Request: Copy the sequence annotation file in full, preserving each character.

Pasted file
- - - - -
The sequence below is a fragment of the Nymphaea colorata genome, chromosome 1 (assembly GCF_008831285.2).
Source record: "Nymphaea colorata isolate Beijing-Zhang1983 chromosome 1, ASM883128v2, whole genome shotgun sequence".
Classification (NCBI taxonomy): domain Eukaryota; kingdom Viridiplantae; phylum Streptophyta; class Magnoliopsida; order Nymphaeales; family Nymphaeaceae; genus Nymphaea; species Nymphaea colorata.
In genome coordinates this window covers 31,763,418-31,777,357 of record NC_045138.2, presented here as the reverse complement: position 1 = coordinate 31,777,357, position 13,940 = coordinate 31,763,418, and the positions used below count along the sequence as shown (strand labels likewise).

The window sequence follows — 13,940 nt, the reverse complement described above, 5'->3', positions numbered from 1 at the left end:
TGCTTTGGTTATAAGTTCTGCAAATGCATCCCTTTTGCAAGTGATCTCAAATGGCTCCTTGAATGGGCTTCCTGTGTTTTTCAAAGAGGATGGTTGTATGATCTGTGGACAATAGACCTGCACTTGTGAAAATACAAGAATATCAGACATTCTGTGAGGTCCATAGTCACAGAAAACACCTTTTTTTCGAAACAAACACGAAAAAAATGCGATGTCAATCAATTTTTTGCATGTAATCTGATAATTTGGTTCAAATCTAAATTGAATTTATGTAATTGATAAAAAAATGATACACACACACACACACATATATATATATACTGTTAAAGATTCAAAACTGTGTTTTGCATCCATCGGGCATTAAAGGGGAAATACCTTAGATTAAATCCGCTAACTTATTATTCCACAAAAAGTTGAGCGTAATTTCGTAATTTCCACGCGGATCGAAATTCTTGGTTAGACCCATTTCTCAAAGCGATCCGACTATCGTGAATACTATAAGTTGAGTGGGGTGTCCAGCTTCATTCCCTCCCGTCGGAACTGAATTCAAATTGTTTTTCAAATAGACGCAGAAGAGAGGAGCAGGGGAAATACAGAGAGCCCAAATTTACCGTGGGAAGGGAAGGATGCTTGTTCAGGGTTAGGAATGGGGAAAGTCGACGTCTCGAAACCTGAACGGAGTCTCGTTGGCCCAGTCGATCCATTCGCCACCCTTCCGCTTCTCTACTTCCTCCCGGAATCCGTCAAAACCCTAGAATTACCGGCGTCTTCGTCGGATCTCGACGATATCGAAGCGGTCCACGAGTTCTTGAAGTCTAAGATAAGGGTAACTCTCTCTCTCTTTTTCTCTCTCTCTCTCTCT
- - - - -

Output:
The sequence below is a fragment of the Nymphaea colorata genome, chromosome 1 (assembly GCF_008831285.2).
Source record: "Nymphaea colorata isolate Beijing-Zhang1983 chromosome 1, ASM883128v2, whole genome shotgun sequence".
Classification (NCBI taxonomy): domain Eukaryota; kingdom Viridiplantae; phylum Streptophyta; class Magnoliopsida; order Nymphaeales; family Nymphaeaceae; genus Nymphaea; species Nymphaea colorata.
In genome coordinates this window covers 31,763,418-31,777,357 of record NC_045138.2, presented here as the reverse complement: position 1 = coordinate 31,777,357, position 13,940 = coordinate 31,763,418, and the positions used below count along the sequence as shown (strand labels likewise).

The window sequence follows — 13,940 nt, the reverse complement described above, 5'->3', positions numbered from 1 at the left end:
TGCTTTGGTTATAAGTTCTGCAAATGCATCCCTTTTGCAAGTGATCTCAAATGGCTCCTTGAATGGGCTTCCTGTGTTTTTCAAAGAGGATGGTTGTATGATCTGTGGACAATAGACCTGCACTTGTGAAAATACAAGAATATCAGACATTCTGTGAGGTCCATAGTCACAGAAAACACCTTTTTTTCGAAACAAACACGAAAAAAATGCGATGTCAATCAATTTTTTGCATGTAATCTGATAATTTGGTTCAAATCTAAATTGAATTTATGTAATTGATAAAAAAATGATACACACACACACACACATATATATATATACTGTTAAAGATTCAAAACTGTGTTTTGCATCCATCGGGCATTAAAGGGGAAATACCTTAGATTAAATCCGCTAACTTATTATTCCACAAAAAGTTGAGCGTAATTTCGTAATTTCCACGCGGATCGAAATTCTTGGTTAGACCCATTTCTCAAAGCGATCCGACTATCGTGAATACTATAAGTTGAGTGGGGTGTCCAGCTTCATTCCCTCCCGTCGGAACTGAATTCAAATTGTTTTTCAAATAGACGCAGAAGAGAGGAGCAGGGGAAATACAGAGAGCCCAAATTTACCGTGGGAAGGGAAGGATGCTTGTTCAGGGTTAGGAATGGGGAAAGTCGACGTCTCGAAACCTGAACGGAGTCTCGTTGGCCCAGTCGATCCATTCGCCACCCTTCCGCTTCTCTACTTCCTCCCGGAATCCGTCAAAACCCTAGAATTACCGGCGTCTTCGTCGGATCTCGACGATATCGAAGCGGTCCACGAGTTCTTGAAGTCTAAGATAAGGGTAACTCTCTCTCTCTTTTTCTCTCTCTCTCTCTCT